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Bourbon Whiskey

Review: Bearface Is a Whisky That Reimagines the Barrel Influence

What we’re drinking: Bearface Elementally Aged Triple Oak Whisky

Where it’s from: A sourced single-grain whisky, Bearface is aged in hand-selected oak casks that are matured in repurposed shipping containers and exposed to the elements in the Canadian wilderness

Why we’re drinking this: How much effect does the barrel have on a whisky? We’ve asked this question before, but Bearface, which launched in 2018, takes that query to an extreme.

“Bearface is taking a very not complex whiskey [a sourced 100% corn mashbill] and creating something from it,” says Master Blender Andrés Faustinelli, a Diageo vet who has a vast background in not only whisky but rum, mezcal, beer and wine. “I’m trying to challenge the rules of how you make whisky and define it.”

To do that, Faustinelli puts every drop of Bearface through American, French and Hungarian casks and also moves the liquid from one part of Canada to another to utilize different climates. And that Canada part is important, even for a drinks vet who had no prior experience in the country.

“I wanted to use Canada because they have a less regulatory environment for whisky. I could make something different,” says Faustinelli. 

For Triple Oak, Bearface’s core release, a seven-year 100% corn whisky is matured in ex-bourbon American oak barrels, then “elementally aged” (that would be the shipping containers in the northern Canadian wilderness) in French oak red wine casks and air-dried virgin Hungarian oak — actually, three different toasted levels of Hungarian oak, which impart the whisky’s backbone and finish. “It was either buy younger rye stock and spice up the blend or take our budget and buy high-quality oak,” says the blender.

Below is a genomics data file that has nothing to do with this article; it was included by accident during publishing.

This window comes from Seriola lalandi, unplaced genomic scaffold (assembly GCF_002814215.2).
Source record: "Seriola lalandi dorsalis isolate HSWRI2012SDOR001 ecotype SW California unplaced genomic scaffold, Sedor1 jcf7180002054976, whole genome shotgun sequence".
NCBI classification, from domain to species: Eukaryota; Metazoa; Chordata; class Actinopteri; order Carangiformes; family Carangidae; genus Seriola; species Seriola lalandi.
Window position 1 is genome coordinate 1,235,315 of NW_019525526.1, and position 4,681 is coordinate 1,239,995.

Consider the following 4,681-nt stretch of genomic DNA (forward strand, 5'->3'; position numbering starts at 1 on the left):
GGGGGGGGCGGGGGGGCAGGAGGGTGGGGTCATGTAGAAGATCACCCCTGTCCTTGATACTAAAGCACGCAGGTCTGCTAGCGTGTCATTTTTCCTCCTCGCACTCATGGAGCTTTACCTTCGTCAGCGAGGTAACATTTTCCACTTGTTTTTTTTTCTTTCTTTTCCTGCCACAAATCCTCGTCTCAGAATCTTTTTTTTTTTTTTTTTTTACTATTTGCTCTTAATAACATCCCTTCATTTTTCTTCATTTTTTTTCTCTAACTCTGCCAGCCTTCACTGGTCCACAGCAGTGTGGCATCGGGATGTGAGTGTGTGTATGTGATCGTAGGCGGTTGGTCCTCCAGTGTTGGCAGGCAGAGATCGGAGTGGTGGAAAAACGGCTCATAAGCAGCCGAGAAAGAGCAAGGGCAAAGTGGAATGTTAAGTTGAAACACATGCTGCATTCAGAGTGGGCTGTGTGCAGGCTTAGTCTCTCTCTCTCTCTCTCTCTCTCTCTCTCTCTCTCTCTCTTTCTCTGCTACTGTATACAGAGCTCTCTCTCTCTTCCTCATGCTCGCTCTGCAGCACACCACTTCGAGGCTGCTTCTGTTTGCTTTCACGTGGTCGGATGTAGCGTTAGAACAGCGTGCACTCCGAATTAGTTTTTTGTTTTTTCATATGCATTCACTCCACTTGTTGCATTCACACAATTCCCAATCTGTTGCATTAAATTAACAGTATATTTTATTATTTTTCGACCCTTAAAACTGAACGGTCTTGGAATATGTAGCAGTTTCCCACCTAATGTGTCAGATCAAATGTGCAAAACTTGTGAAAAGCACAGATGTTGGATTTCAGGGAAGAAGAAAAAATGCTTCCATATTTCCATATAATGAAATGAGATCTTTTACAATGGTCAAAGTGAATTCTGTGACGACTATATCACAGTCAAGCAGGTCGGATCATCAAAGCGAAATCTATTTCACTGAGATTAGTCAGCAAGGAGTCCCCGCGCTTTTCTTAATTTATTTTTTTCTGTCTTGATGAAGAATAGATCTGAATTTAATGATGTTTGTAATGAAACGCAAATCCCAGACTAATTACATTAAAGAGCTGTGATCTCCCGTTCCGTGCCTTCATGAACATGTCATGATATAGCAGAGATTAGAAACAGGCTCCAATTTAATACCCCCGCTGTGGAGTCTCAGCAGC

How it tastes: There’s a lot of balance to Bearface — the corn notes are certainly up front, but you’ll get vanilla, orange, raspberry and caramel in the mid-palate and more of the spicy oak in the back (it does finish like a rye). And much like any good Canadian whisky, this is approachable and smooth, but also a little more complex than what you’d expect from a $30 whisky hailing from up north.

Fun fact: The more interesting but definitely harder-to-get one-offs from Bearface include the One Eleven Series, which highlights the sorta-secretive Canadian law that allows the blending of ten parts of whisky with one part of another spirit, wine or sherry (which is not allowed in other whisky styles — here, they used mezcal). More unusual is the Wilderness Series, which uses foraged Matsutake mushrooms that are cask-infused with a differently sourced (and obviously differently aged) Bearface whisky.

Where to buy: You can find Bearface Triple Oak for around $30-$45 at your local liquor store or via Drizly or ReserveBar.

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